2:52 PM EDT

Eni Faleomavaega, D-AS

Mr. FALEOMAVAEGA. Mr. Speaker, I yield myself such time as I may consume.

I rise in strong support of this resolution. I would be remiss if I do not first recognize my good friend, the gentleman from New Jersey. Not only do I have the highest respect for him but certainly as a champion of human rights issues all over the world, and for this I want to commend him for his authorship of this proposed bill. And I would like to also thank Chairman Lantos and senior Ranking Member Ros-Lehtinen, the leadership of our Foreign Affairs Committee, for their

support and efforts in bringing this proposed legislation for consideration by our colleagues.

Mr. Speaker, Vietnam stands at a crossroads, and the world is watching carefully to see the choices that it will make.

Like many other countries of the world, Vietnam has a responsibility to protect human and religious rights and provide political freedoms to its people. The Vietnamese people and their leaders should have a deep appreciation of the need to protect and foster the human rights of its people especially after being subjected to many years of abuse and dictatorial and colonial rule of the French Government.

I commend Vietnam's efforts to improve its economy, which grew by over 8 percent last year. In November also of last year, Vietnam played host to the Asian Pacific Economic Cooperation summit, and in January it joined the World Trade Organization. So we must recognize the extraordinary economic achievements Vietnam has made in a short time. This economic growth has bettered the lives of millions of the people of Vietnam.

But recent reports have given serious indications on how the Vietnamese Government has arrested and placed several religious and political leaders in prison without due process and in violation of their human rights.

Mr. Speaker, Congress played an important role in seeing that Vietnam became a member of the World Trade Organization. And yet since its accession, Vietnam has arrested numerous individuals simply for peacefully advocating for democracy.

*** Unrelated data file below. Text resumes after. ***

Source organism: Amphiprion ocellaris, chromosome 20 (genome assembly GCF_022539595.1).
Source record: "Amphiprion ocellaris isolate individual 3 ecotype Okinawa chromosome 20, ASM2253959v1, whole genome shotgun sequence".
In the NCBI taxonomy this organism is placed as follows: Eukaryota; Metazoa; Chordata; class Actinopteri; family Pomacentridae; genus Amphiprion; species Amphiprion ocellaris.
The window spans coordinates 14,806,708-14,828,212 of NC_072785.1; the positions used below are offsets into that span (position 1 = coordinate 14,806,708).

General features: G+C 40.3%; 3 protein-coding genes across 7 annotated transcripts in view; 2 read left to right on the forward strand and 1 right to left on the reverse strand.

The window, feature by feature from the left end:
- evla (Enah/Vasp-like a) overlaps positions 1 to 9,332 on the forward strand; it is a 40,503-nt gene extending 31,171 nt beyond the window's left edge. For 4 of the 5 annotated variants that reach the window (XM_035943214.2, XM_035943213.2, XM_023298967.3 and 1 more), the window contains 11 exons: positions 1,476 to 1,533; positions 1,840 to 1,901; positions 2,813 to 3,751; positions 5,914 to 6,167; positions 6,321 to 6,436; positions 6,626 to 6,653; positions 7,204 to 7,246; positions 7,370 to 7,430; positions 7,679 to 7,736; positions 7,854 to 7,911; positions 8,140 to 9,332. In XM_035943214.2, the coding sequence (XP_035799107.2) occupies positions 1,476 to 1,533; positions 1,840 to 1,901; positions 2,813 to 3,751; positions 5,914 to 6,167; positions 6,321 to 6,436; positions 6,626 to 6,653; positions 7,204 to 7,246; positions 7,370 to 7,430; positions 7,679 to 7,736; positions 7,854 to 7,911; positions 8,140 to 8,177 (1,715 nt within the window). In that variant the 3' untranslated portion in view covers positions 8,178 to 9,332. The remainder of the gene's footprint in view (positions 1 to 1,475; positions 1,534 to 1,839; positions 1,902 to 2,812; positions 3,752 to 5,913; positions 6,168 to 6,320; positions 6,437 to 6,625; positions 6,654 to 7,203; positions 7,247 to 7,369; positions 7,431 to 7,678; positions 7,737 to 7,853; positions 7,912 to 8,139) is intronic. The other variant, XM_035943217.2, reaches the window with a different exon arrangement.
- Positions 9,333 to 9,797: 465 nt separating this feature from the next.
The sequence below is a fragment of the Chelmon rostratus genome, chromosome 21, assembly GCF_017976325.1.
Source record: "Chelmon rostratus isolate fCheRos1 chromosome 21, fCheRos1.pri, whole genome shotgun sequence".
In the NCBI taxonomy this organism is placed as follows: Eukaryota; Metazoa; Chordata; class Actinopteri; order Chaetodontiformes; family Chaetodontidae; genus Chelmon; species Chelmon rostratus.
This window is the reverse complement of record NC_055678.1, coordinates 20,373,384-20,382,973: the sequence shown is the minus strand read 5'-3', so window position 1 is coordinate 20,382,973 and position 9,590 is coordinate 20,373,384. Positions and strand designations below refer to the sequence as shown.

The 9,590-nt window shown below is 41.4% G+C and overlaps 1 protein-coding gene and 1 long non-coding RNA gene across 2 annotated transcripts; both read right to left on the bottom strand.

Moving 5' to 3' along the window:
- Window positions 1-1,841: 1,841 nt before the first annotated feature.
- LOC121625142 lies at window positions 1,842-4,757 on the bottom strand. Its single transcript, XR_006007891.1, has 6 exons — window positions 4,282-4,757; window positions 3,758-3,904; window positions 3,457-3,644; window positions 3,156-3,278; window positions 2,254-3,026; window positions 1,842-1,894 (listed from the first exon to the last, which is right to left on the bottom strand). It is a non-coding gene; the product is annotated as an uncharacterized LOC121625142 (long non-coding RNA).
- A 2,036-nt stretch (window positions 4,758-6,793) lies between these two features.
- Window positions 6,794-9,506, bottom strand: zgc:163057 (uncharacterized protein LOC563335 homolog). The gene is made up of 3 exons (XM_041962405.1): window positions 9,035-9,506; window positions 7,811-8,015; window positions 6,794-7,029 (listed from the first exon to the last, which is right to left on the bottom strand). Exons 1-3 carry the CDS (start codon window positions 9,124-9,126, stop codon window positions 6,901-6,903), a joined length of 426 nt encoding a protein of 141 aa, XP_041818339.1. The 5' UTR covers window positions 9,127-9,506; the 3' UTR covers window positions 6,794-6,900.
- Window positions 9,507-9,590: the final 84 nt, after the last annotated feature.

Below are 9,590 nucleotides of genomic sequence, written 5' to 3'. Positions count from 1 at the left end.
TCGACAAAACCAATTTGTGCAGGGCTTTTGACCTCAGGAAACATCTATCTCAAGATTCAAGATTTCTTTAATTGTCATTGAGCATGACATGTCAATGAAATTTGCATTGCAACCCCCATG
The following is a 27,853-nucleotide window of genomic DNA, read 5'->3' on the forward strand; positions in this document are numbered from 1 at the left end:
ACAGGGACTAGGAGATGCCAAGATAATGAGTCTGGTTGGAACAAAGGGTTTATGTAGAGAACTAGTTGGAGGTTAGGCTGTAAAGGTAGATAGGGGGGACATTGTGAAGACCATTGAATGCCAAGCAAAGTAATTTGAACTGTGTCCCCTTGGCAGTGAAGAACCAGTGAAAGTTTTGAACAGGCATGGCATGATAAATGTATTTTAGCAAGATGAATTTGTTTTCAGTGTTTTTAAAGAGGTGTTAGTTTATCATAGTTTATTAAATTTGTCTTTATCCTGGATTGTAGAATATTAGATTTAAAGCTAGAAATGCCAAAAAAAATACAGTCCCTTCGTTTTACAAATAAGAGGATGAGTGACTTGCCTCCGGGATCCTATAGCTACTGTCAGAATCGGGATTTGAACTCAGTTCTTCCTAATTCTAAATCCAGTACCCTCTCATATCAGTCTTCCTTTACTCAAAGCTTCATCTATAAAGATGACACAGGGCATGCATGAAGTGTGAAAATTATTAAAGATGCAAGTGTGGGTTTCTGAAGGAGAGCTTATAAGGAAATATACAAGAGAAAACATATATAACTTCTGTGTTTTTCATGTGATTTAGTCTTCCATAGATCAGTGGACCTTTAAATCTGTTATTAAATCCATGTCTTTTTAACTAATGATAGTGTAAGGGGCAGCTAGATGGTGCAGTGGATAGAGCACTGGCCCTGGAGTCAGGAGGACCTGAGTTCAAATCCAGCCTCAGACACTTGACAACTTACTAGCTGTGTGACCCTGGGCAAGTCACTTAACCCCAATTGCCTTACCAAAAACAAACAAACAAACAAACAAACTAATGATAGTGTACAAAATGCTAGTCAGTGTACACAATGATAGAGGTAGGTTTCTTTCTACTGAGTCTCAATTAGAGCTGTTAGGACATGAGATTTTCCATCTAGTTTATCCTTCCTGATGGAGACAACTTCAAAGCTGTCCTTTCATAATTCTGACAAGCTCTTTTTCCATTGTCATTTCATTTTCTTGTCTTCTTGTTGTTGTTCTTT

Vietnam continues to limit freedom of religion, freedom of the press, and freedom of information. It remains as a one-party political system in which the Communist Party is the final arbiter of all decisions.

Mr. Speaker, U.S. engagement with Vietnam has helped spur economic growth and improvements in the lives of the Vietnamese people. But engagement must not be limited to foreign direct investment. We must also seize the opportunity to work with Vietnam to promote political openness and improve human rights.

This bill promotes just this kind of engagement. It prohibits increased assistance to Vietnam above fiscal year 2007 levels other than for humanitarian efforts. This bill makes it clear to Vietnam that the only factor limiting increased aid is positive action by the Vietnamese Government on political, human, and religious rights.

The bill also supports civil society groups in Vietnam that promote human rights. It supports educational exchanges that would enhance freedom and democracy in that country. And it makes it the policy of the United States to offer safe resettlement here to those who are forced to flee Vietnam and become refugees. [Page: H10388]

Mr. Speaker, Vietnam is increasingly integrated into the global economy; but to be considered a friend of our Nation, it must protect human rights and provide its people political and religious freedom. We all wish this future for Vietnam, and we hope there will be more positive results of our continued efforts to dialogue with the leaders of the people of Vietnam.

With that, Mr. Speaker, I urge my colleagues to support this proposed bill.

Mr. Speaker, I reserve the balance of my time.

2:55 PM EDT

Chris Smith, R-NJ 4th

Mr. SMITH of New Jersey. Mr. Speaker, I yield myself such time as I may consume.